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Though cows emit less methane when they eat red seaweed, it can only be part of the solution to cleaning up the polluting beef and dairy industry.
Cattle for milk and meat production are responsible for about 9% of global greenhouse gas emissions. Methane — a gas about 25 times more climate-damaging than CO2 but which breaks down after just a decade — is spewed into the atmosphere in large quantities each time the 1 billion cows on the planet burp and fart.
And while scientists have shown that eating less meat is a necessary step to greening the farming sector — particularly in industrialized countries, where the average person eats three times as much as in poorer ones — world leaders have mostly avoided policies to achieve this.
So the game is on to come up with climate-friendly steaks. Meat ones.
The secret, according to a study published in the journal PLOS One earlier this year, is feeding them red seaweed every day. By mixing small amounts of Asparagopsis taxiformis into the fattening feed of 20 Angus-Hereford steers, researchers at the University of California Davis, in the US, cut methane emissions by 80%.
If the environmental footprint of cattle could be cut by feeding them red seaweed, it would reduce pressure on the limited land needed to feed a growing population without damaging the atmosphere.
Asparagopsis taxiformis is a species of red seaweed that can help cows digest food in a way that reduces the methane they belch
Experts, however, warn that climate-neutral steaks will not be landing on dinner plates any time soon.
The influence of seaweed on the climate footprint of beef is "massively overestimated," said Matthew Hayek, assistant professor at the Department of Environmental Studies at New York University.
While cattle in the US spend most of their lives on pastures and meadows, the study looked only at cows on feedlots. "Cattle emit the most methane, over 80%, when they are on pasture and eating grass," said Hayek. During fattening, the last phase of their lives, they emit 11% of their total methane — and this is where the seaweed in the study comes into play.
Adding red seaweed to feed is a viable solution, said Hayek, "but it's a solution that's a solution to the smallest part of the problem."
Digestion is responsible for about 40 per cent of a cow's total greenhouse gas footprint. The rest comes from feed, production, transport and processing, as well as the emissions from manure. Globally, beef has a much greater environmental footprint than even other red meats because ranchers clear vast tracts of tropical rainforest to graze cattle and grow soy to feed them.
There's also a second problem: red seaweed produces bromoform, a substance found in small quantities in chlorinated drinking water and swimming pools that is extremely toxic in high doses.
Bromoforms affect brain function and can damage livers and kidneys. In earlier studies of Asparagopsis taxiformis from the Netherlands and Australia, small amounts were detected in the meat or milk of the animals, said Hanne Helene Hansen, associate professor at the Department of Veterinary and Animal Sciences at the University of Copenhagen. No matter how much is there, she said, "we certainly don't want it in our meat or milk... and we don't want it in the animals either."
In the California study, no residues of bromoform were found in the animals, suggesting there is greater potential to safely reduce costs and emissions with the feed additive. But it also raises questions about where the seaweed will come from. Asparagopsis taxiformis is mainly found in Australia.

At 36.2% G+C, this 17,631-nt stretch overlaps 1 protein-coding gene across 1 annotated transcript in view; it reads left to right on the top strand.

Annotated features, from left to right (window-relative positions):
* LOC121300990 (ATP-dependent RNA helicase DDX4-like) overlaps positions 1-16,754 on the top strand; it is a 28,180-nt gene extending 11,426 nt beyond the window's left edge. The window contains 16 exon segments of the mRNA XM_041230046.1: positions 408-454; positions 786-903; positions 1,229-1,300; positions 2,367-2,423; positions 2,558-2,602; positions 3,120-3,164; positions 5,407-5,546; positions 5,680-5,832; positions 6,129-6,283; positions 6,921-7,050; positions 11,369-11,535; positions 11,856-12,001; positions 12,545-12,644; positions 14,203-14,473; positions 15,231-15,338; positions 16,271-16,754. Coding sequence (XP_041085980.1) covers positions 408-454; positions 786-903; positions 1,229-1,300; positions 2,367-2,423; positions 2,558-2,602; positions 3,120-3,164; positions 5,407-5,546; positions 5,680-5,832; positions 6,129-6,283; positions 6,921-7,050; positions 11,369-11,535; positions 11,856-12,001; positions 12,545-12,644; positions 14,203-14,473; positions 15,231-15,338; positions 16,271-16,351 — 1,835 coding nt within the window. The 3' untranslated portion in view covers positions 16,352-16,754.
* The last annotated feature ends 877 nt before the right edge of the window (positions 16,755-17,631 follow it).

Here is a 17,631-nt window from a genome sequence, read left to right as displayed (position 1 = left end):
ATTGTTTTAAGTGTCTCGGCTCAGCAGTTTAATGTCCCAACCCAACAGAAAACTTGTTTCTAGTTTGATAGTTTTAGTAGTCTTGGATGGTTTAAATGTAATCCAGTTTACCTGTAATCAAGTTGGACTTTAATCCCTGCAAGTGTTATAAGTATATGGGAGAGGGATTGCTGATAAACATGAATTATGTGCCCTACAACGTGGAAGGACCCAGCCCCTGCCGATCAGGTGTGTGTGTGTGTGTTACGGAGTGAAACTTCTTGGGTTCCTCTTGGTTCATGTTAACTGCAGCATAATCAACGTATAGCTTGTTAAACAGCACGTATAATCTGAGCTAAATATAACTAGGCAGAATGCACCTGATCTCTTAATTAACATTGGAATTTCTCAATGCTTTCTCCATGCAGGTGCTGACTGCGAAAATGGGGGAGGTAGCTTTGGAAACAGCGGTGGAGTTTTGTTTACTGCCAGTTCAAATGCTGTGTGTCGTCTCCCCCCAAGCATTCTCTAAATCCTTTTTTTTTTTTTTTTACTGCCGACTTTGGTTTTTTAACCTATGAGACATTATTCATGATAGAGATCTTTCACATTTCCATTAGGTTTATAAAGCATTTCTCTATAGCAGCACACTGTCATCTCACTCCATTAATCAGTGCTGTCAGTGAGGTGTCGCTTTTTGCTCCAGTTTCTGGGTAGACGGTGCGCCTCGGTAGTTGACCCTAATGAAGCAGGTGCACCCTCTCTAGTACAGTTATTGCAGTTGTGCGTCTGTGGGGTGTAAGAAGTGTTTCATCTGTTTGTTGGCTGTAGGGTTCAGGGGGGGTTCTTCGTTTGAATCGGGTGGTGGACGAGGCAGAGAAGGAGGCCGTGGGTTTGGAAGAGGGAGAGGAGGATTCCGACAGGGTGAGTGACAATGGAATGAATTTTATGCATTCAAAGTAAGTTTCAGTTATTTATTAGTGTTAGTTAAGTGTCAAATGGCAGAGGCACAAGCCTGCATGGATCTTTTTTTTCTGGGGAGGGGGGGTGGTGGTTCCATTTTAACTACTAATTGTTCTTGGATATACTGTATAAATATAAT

"This would be primarily produced in coastal areas and therefore the logistical exercise would be clearly an issue," said Pekka Pesonen of Copa-Cogeca, the European umbrella organization of farmers. They would also need more information on health effects on the animals, added Pesonen, who still finds the approach promising.
Some researchers are also studying the cultivation of seagrass varieties in the northern hemisphere that do not produce bromoform.
Red seaweed isn't the only feed additive that cleans up cow burps. Vegetable fats like rapeseed, safflower and linseed oil can also cut methane emissions.
But the potential of such oils is limited. A diet too rich in fats "reduces the feed intake" of the animals, says Alireza Bayat, senior scientist at the Natural Resources Institute in Finland. That leads to problems because cows are ruminants and, unlike pigs, cannot tolerate large amounts of fat. That means a methane reduction of 10% by adding oil can be expected "without adverse effects on animal performance."
Pesonen, from Copa-Cogeca, estimates that using mixtures of fat-containing plants in the EU could save as much methane per year in the future as about 140,000 tonnes of CO2. While that may sound like a lot, it would cut emissions from beef production in the EU by just 0.04% per year.
Plant-based meat substitutes are increasingly able to replicate the taste of products with animal flesh
Researchers also found that giving animals antibiotics to increase growth or prevent disease can reduce methane production. But authorities in countries like Australia have warned against using drugs to reduce methane because they would increase the risk of pathogens resistant to antibiotics. "We've got enough problems with antibiotic resistance," said Hansen. "This is not a viable solution."
Instead of waiting for the carbon footprints of burgers to shrink as research develops, said Hansen, the top priority is to rapidly cut greenhouse gas emissions in ways scientists already understand: powering cities and transport with renewable energy, throwing away less food and eating less meat. As it stands, alternative feeds like algae and rapeseed oil can only be a small part of the solution to cutting the climate contribution of meat and milk consumption.
This article was adapted from German.